The study—authored by Stacey A. Missmer of the Department of Epidemiology at the Harvard School of Public Health and a team of researchers here and in Texas—correlates the over-consumption of corn tortillas with neural-tube defects (NTDs) in unborn children. Often debilitating and sometimes fatal, NTDs such as anencephaly and spina bifida have been linked directly to the tortillas and other corn products in the diets of expectant mothers living along the Rio Grande.
Missmer and her associates isolated fumonsin, a fungal toxin often found in American corn crops, as the likely cause of these infants’ cranial and spinal malformations.
The study, conducted on mothers of babies born from the early 1990s to 2000, determined that overexposure to fumonsin inhibits fetal ability to absorb folic acid, a compound known to prevent NTDs.
Co-author of the study, Lucina Suarez, who works with the Texas Department of State Health Services, said the implications of NTDs can be fatal.
“With anencephaly, the cranium fails to close. This is a very serious defect, as the brain is not enclosed in the skull,” she said.
Spina bifida, or the failure of spinal cord closure, is a more common result of NTDs than anencephaly, according to Suarez.
“Among those who survive childhood [spina bifida], a majority are affected by hydrocephalus, paralysis, and lack of bowel and bladder control,” Missmer said.
But causes of NTDs remain unclear.
“In 1971, Dr. Brian McMahon reported an outbreak of NTDs that occurred in the 1930s in New England that has still not been explained,” Missmer said.
So why the tortilla connection?
NTDs and other fumonsin-related disorders seem to have a high correlation with processed corn consumption.
The study shows that women who eat 400 grams or more of corn tortilla products per day find themselves in the greatest risk bracket for passing neural-tube defects to their offspring.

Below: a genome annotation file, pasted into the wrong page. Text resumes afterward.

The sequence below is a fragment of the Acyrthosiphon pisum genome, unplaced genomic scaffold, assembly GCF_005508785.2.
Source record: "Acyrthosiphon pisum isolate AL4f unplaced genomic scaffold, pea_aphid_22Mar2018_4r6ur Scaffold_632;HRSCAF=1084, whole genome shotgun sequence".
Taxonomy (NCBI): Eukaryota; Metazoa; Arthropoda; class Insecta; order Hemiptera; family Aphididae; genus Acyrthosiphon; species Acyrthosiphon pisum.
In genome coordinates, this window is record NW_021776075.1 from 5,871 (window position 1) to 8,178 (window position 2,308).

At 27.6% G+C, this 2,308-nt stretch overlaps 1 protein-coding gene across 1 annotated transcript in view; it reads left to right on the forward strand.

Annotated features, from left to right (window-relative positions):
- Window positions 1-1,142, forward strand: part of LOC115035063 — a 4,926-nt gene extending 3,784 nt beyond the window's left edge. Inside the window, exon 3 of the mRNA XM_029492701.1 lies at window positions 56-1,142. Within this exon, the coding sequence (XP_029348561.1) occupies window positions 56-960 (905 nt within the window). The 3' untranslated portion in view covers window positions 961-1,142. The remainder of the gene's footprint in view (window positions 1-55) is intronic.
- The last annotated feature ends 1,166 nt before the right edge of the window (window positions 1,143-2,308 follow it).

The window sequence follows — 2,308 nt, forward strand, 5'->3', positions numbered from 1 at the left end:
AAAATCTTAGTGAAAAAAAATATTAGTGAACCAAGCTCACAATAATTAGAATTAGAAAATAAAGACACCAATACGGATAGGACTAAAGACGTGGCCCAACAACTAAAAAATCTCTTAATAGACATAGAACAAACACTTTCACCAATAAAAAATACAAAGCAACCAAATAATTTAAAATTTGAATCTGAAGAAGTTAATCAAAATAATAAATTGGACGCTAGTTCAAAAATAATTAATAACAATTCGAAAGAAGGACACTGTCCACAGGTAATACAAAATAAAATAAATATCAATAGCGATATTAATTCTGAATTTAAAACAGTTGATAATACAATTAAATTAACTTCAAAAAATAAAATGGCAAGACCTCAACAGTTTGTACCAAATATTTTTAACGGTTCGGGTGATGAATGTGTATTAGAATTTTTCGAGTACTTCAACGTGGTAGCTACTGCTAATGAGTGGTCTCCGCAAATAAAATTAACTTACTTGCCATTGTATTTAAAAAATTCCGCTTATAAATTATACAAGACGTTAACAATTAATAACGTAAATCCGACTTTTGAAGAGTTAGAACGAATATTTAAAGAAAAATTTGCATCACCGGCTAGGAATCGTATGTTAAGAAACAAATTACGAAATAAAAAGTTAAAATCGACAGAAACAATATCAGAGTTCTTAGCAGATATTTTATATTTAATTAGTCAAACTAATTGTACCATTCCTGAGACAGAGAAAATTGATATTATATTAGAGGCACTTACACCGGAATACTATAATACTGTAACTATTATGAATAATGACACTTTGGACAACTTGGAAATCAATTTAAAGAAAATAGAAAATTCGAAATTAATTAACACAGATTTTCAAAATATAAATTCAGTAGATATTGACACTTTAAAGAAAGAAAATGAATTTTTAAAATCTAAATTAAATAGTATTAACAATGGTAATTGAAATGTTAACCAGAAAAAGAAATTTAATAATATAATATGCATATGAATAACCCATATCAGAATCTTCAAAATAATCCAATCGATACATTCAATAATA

Researchers found that women with NTD-positive children ate more tortillas on average during their pregnancy than those who did not.
Suarez defended the study’s method of asking women to recall the quantity of tortillas consumed over the past year, claiming the margin of error due to inaccurate memory was approximately the same for mothers of NTD-positive children as for mothers in the control group.
When asked what effect this study might have on the consumption of its products, snack manufacturer Frito-Lay declined to comment.
Despite the alarm that the tortilla hazard might cause in those who intend one day to have children, Harvard students seem generally nonplussed.
“It’s not going to affect the way I eat,” said Laura E. Martin ’06. “They come out with a new study every week; practically everything is bad for you.”
Other students doubt the study’s credibility.
“They should check their methodology,” says Wenyi Cai ’06.
Jana S. Lepon ’08 said she finds the results troubling but agrees that they may be specious.
“Perhaps people predisposed to passing on those disorders happen to eat more tortillas,” she suggested.